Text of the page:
5. Baby Driver (Dir. Edgar Wright) 

This is an example of why I go to the movies. This was the most fun movie-going experience last year. There's action, drama, suspense, romance, comedy... It's a true V8 ride. Hats off to the music supervisor and choreographers. 

4. Hostiles (Dir. Scott Cooper) 

A movie about a dog-eat-dog world during the early years of the United States. A movie about empathy, acceptance, and forgiveness. Christian Bale is incredible, and so is the score. 

3. Lady Bird (Dir. Greta Gerwig) 

A wonderful coming of age movie. Having gone to an all-guys catholic school and figuring out who I was in a small city, allowed me to fully identify myself with many of these characters. Each character is fully developed, no matter how big or small their part is, and the balance between comedy and drama is perfect. This is the feel-good movie of the year that reminds us that attention and love go hand in hand.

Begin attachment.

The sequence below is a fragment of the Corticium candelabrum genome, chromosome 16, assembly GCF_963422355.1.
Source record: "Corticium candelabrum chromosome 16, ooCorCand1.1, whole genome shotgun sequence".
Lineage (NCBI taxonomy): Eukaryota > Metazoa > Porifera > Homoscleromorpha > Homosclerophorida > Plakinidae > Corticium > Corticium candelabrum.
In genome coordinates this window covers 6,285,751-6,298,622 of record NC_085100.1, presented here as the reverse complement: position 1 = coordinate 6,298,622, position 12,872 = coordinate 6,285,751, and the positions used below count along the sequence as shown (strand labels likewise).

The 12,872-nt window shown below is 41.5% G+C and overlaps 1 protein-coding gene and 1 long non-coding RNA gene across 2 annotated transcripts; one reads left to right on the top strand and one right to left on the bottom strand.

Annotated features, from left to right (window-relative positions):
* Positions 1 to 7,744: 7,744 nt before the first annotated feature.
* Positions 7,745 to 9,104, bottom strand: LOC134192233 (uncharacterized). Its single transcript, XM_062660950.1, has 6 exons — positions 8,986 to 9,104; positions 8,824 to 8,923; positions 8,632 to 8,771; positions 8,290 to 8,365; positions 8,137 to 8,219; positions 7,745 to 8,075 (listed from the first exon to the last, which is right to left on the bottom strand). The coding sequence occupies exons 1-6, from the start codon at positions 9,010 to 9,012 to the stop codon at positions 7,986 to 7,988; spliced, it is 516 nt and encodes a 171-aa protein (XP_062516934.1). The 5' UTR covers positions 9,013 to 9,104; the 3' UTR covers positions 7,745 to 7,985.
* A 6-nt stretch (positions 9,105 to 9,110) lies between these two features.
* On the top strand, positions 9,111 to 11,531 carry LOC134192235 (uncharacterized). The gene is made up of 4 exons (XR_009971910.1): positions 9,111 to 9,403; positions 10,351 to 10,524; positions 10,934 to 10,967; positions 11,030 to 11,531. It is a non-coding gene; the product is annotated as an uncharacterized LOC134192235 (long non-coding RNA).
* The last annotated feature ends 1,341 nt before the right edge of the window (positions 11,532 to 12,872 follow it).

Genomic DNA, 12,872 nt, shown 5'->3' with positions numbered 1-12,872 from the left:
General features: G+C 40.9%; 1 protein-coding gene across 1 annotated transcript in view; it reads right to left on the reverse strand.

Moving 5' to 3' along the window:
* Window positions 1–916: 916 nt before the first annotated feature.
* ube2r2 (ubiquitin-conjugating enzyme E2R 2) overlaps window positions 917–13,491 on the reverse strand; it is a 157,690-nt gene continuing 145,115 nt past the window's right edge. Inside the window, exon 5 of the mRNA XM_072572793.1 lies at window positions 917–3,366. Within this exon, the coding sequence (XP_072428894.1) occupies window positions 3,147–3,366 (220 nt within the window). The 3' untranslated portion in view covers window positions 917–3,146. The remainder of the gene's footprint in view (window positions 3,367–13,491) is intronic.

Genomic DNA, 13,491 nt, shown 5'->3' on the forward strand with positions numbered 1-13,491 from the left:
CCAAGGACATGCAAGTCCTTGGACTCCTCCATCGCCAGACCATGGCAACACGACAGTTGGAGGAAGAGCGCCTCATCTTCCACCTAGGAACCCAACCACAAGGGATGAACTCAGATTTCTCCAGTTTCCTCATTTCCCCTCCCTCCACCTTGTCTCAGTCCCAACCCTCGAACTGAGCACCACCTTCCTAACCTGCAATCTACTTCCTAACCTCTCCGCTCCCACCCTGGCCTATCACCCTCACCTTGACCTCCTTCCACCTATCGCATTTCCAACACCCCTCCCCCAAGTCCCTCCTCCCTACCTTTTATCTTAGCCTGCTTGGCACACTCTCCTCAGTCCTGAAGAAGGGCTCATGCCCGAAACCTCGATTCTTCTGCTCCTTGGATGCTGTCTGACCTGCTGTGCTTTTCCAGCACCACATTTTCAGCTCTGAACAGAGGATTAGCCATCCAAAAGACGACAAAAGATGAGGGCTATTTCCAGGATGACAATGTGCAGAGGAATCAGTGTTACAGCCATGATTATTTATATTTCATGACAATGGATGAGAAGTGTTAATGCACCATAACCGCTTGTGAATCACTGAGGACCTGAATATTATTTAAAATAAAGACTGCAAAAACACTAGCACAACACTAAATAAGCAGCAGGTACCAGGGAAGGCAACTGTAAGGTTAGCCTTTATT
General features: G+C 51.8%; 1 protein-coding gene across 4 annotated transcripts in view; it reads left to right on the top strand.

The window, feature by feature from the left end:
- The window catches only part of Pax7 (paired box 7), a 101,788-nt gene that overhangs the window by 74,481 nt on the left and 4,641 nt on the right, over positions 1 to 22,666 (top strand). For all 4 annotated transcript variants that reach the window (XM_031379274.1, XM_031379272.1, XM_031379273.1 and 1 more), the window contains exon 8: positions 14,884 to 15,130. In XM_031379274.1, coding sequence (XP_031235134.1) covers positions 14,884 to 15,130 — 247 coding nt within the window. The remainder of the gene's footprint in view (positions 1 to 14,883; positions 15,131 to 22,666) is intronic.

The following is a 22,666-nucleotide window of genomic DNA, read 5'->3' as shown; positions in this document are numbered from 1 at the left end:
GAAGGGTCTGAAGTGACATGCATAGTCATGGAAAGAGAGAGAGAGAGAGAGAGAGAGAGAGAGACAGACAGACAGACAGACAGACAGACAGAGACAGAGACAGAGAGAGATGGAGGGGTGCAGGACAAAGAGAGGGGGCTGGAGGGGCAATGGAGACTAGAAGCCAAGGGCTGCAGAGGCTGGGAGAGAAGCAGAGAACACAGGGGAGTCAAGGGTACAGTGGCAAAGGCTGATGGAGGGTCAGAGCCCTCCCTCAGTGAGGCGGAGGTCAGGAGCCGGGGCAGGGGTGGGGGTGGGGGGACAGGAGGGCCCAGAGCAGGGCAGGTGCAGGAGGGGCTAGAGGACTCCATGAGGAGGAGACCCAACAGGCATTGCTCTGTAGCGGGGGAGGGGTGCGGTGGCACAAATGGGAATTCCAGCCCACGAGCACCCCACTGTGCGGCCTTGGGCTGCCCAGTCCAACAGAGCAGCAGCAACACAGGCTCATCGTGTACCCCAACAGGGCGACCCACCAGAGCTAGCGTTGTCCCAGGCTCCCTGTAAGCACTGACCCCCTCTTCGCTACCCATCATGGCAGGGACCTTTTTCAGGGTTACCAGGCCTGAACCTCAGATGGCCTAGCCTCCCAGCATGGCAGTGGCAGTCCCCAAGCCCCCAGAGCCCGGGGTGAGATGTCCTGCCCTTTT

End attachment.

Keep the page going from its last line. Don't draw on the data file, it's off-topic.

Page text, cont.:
2. I, Tonya (Dir. Craig Gillespie) 

Another reflection of American expectations and the things that as a society we consider important, such as looks before talent. This is a movie about being underprivileged, seeking perfection, hypocrisy, and being in the wrong place at the wrong time. The pace of this works, breaking the fourth wall works, having comedic relief works. Everything works. This was close to being my favorite movie of the year. 

1. The Shape of Water (Dir. Guillermo del Toro)